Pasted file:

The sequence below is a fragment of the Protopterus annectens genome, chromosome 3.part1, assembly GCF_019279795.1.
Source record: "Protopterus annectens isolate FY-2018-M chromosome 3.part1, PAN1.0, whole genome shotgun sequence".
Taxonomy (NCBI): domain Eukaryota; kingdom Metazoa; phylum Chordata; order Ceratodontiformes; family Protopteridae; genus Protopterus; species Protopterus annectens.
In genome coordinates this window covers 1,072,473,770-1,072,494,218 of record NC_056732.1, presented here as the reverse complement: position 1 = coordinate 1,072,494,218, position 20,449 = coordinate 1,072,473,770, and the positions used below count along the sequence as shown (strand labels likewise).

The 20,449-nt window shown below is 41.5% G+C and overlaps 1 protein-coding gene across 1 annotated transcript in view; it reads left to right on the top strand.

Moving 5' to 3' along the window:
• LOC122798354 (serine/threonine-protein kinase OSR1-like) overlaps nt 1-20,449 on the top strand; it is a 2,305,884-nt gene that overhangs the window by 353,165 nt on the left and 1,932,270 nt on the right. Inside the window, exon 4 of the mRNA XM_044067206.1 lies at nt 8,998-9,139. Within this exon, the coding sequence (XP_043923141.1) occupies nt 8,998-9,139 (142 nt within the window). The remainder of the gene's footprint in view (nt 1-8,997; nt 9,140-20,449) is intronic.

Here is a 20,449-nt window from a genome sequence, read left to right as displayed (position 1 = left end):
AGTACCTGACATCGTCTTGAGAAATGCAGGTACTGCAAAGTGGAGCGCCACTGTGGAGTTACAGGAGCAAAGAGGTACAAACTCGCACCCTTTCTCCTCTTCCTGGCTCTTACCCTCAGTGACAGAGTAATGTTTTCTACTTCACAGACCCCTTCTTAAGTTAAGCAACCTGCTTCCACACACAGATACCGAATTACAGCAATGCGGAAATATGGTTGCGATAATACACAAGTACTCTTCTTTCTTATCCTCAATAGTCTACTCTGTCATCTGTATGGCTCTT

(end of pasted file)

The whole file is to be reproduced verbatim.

The sequence below is a fragment of the Protopterus annectens genome, chromosome 3.part1, assembly GCF_019279795.1.
Source record: "Protopterus annectens isolate FY-2018-M chromosome 3.part1, PAN1.0, whole genome shotgun sequence".
Taxonomy (NCBI): domain Eukaryota; kingdom Metazoa; phylum Chordata; order Ceratodontiformes; family Protopteridae; genus Protopterus; species Protopterus annectens.
In genome coordinates this window covers 1,072,473,770-1,072,494,218 of record NC_056732.1, presented here as the reverse complement: position 1 = coordinate 1,072,494,218, position 20,449 = coordinate 1,072,473,770, and the positions used below count along the sequence as shown (strand labels likewise).

The 20,449-nt window shown below is 41.5% G+C and overlaps 1 protein-coding gene across 1 annotated transcript in view; it reads left to right on the top strand.

Moving 5' to 3' along the window:
• LOC122798354 (serine/threonine-protein kinase OSR1-like) overlaps nt 1-20,449 on the top strand; it is a 2,305,884-nt gene that overhangs the window by 353,165 nt on the left and 1,932,270 nt on the right. Inside the window, exon 4 of the mRNA XM_044067206.1 lies at nt 8,998-9,139. Within this exon, the coding sequence (XP_043923141.1) occupies nt 8,998-9,139 (142 nt within the window). The remainder of the gene's footprint in view (nt 1-8,997; nt 9,140-20,449) is intronic.

Here is a 20,449-nt window from a genome sequence, read left to right as displayed (position 1 = left end):
AGTACCTGACATCGTCTTGAGAAATGCAGGTACTGCAAAGTGGAGCGCCACTGTGGAGTTACAGGAGCAAAGAGGTACAAACTCGCACCCTTTCTCCTCTTCCTGGCTCTTACCCTCAGTGACAGAGTAATGTTTTCTACTTCACAGACCCCTTCTTAAGTTAAGCAACCTGCTTCCACACACAGATACCGAATTACAGCAATGCGGAAATATGGTTGCGATAATACACAAGTACTCTTCTTTCTTATCCTCAATAGTCTACTCTGTCATCTGTATGGCTCTT